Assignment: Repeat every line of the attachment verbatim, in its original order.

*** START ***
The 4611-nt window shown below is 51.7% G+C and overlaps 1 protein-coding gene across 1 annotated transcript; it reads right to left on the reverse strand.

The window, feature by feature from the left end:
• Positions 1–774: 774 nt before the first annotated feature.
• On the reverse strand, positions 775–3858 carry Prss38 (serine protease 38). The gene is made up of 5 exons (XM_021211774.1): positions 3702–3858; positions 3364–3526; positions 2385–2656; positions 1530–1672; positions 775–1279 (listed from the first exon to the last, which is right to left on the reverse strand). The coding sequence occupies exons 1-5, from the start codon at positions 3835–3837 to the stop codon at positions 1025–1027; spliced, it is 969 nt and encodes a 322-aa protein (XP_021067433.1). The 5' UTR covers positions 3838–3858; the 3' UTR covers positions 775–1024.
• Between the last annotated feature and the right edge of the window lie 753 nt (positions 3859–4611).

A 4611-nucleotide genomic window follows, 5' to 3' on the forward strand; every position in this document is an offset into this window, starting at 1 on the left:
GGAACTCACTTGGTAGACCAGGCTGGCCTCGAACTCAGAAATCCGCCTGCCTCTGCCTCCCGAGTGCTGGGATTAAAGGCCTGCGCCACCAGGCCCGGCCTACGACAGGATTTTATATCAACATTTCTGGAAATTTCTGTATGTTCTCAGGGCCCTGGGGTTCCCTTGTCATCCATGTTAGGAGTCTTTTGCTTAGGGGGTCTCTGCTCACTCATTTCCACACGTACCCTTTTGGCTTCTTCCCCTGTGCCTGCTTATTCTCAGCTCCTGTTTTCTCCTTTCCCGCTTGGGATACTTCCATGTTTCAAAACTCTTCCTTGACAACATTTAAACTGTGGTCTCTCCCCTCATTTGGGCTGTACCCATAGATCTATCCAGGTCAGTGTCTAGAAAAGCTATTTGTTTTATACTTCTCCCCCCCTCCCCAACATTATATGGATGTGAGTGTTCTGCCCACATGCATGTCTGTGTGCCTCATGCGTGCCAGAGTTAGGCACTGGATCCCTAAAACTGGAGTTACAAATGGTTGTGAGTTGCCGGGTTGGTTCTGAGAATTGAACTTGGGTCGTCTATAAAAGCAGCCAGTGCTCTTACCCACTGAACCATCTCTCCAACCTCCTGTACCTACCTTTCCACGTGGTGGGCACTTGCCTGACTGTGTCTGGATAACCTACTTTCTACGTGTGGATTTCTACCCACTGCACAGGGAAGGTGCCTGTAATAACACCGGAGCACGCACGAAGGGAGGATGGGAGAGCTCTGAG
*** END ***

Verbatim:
The 4611-nt window shown below is 51.7% G+C and overlaps 1 protein-coding gene across 1 annotated transcript; it reads right to left on the reverse strand.

The window, feature by feature from the left end:
• Positions 1–774: 774 nt before the first annotated feature.
• On the reverse strand, positions 775–3858 carry Prss38 (serine protease 38). The gene is made up of 5 exons (XM_021211774.1): positions 3702–3858; positions 3364–3526; positions 2385–2656; positions 1530–1672; positions 775–1279 (listed from the first exon to the last, which is right to left on the reverse strand). The coding sequence occupies exons 1-5, from the start codon at positions 3835–3837 to the stop codon at positions 1025–1027; spliced, it is 969 nt and encodes a 322-aa protein (XP_021067433.1). The 5' UTR covers positions 3838–3858; the 3' UTR covers positions 775–1024.
• Between the last annotated feature and the right edge of the window lie 753 nt (positions 3859–4611).

A 4611-nucleotide genomic window follows, 5' to 3' on the forward strand; every position in this document is an offset into this window, starting at 1 on the left:
GGAACTCACTTGGTAGACCAGGCTGGCCTCGAACTCAGAAATCCGCCTGCCTCTGCCTCCCGAGTGCTGGGATTAAAGGCCTGCGCCACCAGGCCCGGCCTACGACAGGATTTTATATCAACATTTCTGGAAATTTCTGTATGTTCTCAGGGCCCTGGGGTTCCCTTGTCATCCATGTTAGGAGTCTTTTGCTTAGGGGGTCTCTGCTCACTCATTTCCACACGTACCCTTTTGGCTTCTTCCCCTGTGCCTGCTTATTCTCAGCTCCTGTTTTCTCCTTTCCCGCTTGGGATACTTCCATGTTTCAAAACTCTTCCTTGACAACATTTAAACTGTGGTCTCTCCCCTCATTTGGGCTGTACCCATAGATCTATCCAGGTCAGTGTCTAGAAAAGCTATTTGTTTTATACTTCTCCCCCCCTCCCCAACATTATATGGATGTGAGTGTTCTGCCCACATGCATGTCTGTGTGCCTCATGCGTGCCAGAGTTAGGCACTGGATCCCTAAAACTGGAGTTACAAATGGTTGTGAGTTGCCGGGTTGGTTCTGAGAATTGAACTTGGGTCGTCTATAAAAGCAGCCAGTGCTCTTACCCACTGAACCATCTCTCCAACCTCCTGTACCTACCTTTCCACGTGGTGGGCACTTGCCTGACTGTGTCTGGATAACCTACTTTCTACGTGTGGATTTCTACCCACTGCACAGGGAAGGTGCCTGTAATAACACCGGAGCACGCACGAAGGGAGGATGGGAGAGCTCTGAG